(The Center Square) - A federal court in West Virginia determined that the state is able to ban the sale of abortion pill mifepristone.
U.S. District Judge Robert C. Chambers ruled that states are allowed to regulate public health and morality and thus can ban an abortion pill despite its approval as safe by the federal Food and Drug Administration.
"Morality-based laws often curtail the sale of goods," Chambers wrote. "The vendors of curtailed goods may lose sales opportunities. Outraged, vendors can feel the laws must somehow be unconstitutional. And yet, the Supreme Court and Courts of Appeals have repeatedly affirmed that morality-based product bans do not intrinsically offend the dormant Commerce Clause."
Chambers dismissed much of the lawsuit from mifepristone generic version manufacturer GenBioPro in the Southern District of West Virginia Huntington Division.
West Virginia has implemented a block on telehealth abortion pill prescriptions. GenBioPro argued that the West Virginia block was unconstitutional, and that federal law preempted it due to the FDA approval. The telehealth challenge can proceed but the law was deemed constitutional.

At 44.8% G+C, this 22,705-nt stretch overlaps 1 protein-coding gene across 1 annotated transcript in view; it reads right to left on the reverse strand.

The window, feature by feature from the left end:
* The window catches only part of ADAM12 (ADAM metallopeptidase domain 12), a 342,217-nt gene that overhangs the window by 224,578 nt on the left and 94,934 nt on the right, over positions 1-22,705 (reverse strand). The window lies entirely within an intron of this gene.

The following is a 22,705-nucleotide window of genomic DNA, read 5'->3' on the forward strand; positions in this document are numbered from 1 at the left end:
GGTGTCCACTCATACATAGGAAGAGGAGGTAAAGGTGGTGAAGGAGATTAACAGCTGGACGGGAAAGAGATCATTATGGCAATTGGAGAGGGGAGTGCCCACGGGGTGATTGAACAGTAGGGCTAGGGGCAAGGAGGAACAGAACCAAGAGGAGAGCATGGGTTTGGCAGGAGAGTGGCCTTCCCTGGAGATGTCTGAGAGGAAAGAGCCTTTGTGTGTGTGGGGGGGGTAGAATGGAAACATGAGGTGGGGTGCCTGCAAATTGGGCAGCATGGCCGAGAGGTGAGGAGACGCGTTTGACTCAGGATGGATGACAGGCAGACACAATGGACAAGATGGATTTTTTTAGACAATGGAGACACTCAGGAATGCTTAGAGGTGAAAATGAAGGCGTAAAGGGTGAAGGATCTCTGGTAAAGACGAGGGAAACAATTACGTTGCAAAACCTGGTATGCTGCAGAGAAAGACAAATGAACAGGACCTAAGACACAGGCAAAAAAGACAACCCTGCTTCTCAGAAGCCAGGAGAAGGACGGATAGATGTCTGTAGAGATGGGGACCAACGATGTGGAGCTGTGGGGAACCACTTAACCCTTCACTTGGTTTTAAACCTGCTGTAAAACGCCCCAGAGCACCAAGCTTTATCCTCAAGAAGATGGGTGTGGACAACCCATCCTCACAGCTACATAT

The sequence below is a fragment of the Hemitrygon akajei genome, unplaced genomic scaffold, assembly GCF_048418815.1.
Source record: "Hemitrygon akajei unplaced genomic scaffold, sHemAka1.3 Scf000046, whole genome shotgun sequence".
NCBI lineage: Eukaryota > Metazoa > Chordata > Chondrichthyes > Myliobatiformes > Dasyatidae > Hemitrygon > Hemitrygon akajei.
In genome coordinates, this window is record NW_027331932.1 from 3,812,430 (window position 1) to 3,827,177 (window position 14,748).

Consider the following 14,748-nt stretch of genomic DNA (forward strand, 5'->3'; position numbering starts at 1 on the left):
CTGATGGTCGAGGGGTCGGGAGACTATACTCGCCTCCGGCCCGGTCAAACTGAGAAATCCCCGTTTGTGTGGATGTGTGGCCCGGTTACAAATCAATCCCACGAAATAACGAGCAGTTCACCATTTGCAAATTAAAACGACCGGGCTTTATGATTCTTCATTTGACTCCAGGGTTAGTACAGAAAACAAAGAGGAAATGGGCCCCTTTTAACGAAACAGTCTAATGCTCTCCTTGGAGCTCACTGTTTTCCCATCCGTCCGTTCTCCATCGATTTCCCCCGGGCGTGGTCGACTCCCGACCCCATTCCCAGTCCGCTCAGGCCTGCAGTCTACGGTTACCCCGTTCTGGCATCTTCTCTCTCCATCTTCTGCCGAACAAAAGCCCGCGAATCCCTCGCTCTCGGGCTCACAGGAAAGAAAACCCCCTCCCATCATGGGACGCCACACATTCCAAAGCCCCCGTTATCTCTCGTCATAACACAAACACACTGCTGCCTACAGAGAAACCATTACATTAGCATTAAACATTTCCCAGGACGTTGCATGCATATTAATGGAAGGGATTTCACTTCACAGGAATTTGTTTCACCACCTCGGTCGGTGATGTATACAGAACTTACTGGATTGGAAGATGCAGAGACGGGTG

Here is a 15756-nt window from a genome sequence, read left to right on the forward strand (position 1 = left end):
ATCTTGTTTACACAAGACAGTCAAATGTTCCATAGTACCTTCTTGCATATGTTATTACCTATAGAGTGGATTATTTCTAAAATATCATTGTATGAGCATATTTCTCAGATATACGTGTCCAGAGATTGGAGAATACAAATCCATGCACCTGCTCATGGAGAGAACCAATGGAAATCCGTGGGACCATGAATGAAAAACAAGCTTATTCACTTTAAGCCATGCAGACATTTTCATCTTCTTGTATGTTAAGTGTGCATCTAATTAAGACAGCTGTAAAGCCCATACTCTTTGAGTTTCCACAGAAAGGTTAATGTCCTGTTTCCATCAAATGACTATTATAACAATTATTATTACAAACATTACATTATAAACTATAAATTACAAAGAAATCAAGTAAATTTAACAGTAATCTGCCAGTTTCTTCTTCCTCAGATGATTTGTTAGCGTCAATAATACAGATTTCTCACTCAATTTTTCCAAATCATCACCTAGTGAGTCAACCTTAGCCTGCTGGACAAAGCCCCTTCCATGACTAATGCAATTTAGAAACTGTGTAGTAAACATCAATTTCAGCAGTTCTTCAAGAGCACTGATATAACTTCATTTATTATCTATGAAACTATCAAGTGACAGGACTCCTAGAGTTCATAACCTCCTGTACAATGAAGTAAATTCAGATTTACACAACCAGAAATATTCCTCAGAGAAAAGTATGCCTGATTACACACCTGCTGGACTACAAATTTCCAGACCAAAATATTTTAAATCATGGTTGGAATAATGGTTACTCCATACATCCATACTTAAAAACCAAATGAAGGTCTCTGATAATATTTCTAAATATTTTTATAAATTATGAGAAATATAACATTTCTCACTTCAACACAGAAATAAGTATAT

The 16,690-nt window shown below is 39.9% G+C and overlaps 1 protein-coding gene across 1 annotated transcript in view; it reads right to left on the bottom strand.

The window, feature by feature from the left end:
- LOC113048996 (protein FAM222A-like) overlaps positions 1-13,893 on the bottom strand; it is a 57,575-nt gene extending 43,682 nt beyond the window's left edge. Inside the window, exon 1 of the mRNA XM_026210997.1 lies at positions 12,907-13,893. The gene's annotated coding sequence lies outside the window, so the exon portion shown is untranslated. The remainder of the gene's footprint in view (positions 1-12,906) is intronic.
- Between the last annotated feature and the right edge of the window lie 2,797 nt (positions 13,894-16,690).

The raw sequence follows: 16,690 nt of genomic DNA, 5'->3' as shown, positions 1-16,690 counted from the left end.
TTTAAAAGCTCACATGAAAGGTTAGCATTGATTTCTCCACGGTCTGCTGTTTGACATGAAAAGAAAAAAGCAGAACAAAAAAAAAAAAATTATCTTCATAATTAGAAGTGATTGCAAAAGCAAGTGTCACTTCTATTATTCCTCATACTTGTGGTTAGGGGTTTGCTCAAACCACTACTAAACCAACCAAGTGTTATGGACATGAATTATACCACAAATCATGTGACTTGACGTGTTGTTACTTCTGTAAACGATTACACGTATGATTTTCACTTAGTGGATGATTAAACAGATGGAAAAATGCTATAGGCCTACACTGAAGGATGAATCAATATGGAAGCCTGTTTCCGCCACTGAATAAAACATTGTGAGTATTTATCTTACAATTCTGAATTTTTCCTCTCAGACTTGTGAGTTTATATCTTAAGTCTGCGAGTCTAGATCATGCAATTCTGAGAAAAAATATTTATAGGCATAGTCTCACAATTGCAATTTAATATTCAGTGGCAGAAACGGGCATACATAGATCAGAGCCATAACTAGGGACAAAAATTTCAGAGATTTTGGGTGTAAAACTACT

"While it may not sit well with manufacturers of abortion drugs, the U.S. Supreme Court has made it clear that regulating abortion is a state issue," West Virginia Attorney General Patrick Morrisey said. "I will always stand strong for the life of the unborn."
GenBioPro CEO Evan Masingill said in a statement that the company was considering its next steps. Morrisey plans to continue his challenge of the telehealth portion of the lawsuit.
"We look forward to arguing the remaining issue of this lawsuit, and we are confident in the merits of our case," Morrisey said.